Boston Celtics

Stevens shoots down Indiana speculation: 'I’m going to be here'

Stevens shoots down Indiana speculation: 'I’m going to be here'

Death, Taxes and Brad Stevens’ rumored return to Indiana.

It’s hard to live in this world and not have all the above to contend with at some point every year.

For the umpteenth time, Stevens reiterated that he has no intensions of returning to the college game.

“I don’t speak to the rumor mill or anything else,” Stevens, an Indiana native who led Butler University to a pair of national title runner-up finishes, told reporters prior to tonight’s game at Brooklyn. “I’m made pretty clear I’m going to be here. I’ve been asked about that quite a bit. And I’ll keep saying the same thing. I’m going to be here until the Celtics decide they want to move in another direction.”

Stevens’ name has been rumored about after Indiana University fired Tom Crean earlier this week.

Even if Stevens were interested, it would be next to impossible for him to leave Boston for another college coaching job.

The Celtics signed Stevens to a six-year, $22 million contract when they hired him in 2013, and gave Stevens a three-year extension in 2016.

The Celtics have no incentive to release him from his current contract to take a college job.

Unlike when ex-coach Doc Rivers was interested in leaving the Celtics for another NBA job, colleges can’t strike a deal with the Celtics in order for them to make Stevens available.

In 2013, Boston let Rivers out of his contract to become head coach and president of basketball operations for the Los Angeles Clippers. In exchange for that, the Celtics received a first-round pick that was used to select R.J. Hunter.

At the time of Stevens’ extension in June of last year, the Celtics president of basketball operations Danny Ainge – he also received an extension at that time – thought Stevens’ new deal would end all rumors regarding Stevens’ availability to return to the college game.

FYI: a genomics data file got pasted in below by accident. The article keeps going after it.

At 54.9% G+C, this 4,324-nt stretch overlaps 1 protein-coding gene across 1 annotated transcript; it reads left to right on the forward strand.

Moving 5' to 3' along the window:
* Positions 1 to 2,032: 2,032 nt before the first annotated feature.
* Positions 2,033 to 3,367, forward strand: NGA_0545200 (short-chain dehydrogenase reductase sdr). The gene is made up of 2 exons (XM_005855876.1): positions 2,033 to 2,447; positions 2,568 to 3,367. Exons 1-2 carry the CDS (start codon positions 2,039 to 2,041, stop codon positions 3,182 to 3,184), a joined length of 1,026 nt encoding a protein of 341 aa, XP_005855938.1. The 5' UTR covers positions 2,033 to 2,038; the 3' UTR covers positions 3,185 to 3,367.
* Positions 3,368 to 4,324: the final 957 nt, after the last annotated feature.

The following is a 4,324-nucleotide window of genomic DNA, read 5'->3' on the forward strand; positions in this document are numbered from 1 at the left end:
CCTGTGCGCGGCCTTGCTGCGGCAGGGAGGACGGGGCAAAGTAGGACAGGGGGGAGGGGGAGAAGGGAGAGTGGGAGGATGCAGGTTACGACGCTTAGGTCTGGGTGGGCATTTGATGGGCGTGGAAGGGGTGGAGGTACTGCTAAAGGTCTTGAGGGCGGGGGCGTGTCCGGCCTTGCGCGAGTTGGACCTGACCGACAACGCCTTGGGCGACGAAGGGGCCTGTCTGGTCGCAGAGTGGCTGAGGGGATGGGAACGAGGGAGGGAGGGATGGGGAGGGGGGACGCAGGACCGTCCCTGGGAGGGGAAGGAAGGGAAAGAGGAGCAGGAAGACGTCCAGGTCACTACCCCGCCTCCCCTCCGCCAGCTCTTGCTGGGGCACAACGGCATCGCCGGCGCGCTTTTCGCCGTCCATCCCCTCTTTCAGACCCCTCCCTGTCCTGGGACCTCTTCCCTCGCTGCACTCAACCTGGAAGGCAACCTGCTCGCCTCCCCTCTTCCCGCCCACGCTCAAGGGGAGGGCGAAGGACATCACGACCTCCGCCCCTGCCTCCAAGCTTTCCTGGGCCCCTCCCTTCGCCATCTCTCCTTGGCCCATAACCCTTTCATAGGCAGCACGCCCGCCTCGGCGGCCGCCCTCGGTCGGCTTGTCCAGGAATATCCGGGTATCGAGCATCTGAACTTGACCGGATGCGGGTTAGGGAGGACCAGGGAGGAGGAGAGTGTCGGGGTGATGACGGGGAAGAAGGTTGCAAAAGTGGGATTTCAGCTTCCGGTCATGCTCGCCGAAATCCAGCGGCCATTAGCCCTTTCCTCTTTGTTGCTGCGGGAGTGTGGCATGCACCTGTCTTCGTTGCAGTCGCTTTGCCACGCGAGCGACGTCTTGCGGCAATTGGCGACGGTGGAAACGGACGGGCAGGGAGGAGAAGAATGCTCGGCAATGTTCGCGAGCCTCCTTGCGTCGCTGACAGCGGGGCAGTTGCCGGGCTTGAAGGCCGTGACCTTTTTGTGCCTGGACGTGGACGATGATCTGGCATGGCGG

“We don't have to answer any more questions about Indiana or Butler, or Duke, or North Carolina," Ainge said in June when the Celtics announced both of their contract extensions.

Photo of Celtics' 1963 White House visit recalls a simpler time

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Photo of Celtics' 1963 White House visit recalls a simpler time

As the controversy raged Saturday over President Donald Trump's tweet rescinding the White House invitation to Golden State Warriors' star Stephen Curry, a tweeted photo recalling a simpler time for sports team's presidential visits appeared. 

The nostalgic Twitter account @the_60s_at_50 posted a photo from the Celtics' visit to 1600 Pennsylvania Ave and its principal occupant, John F. Kennedy, on Jan. 31, 1963. JFK had invited his hometown NBA team into the Oval Office for what seemed to be a spur-of-the-moment visit.

A newspaper account of the visit was also posted. The defending NBA champion Celtics were in the Washington area to play the Cincinnati Royals at the University of Maryland's Cole Field House that night and had been taking a tour of the White House when Kennedy invited them in. 

All the team members were there except for star center Bill Russell, who, of course, experienced incidents of racism in Boston that were well-documented. However, Russell's absence was blamed on him oversleeping. His teammates said they didn't know they would meet Kennedy on the tour.  

And yes, that's Celtics legend - and CSN's own - Tommy Heinsohn second from right. Coach Red Auerbach is next to the President on the left, Bob Cousy is next to Auerbach and John Havlicek is the first player in the second row on the left.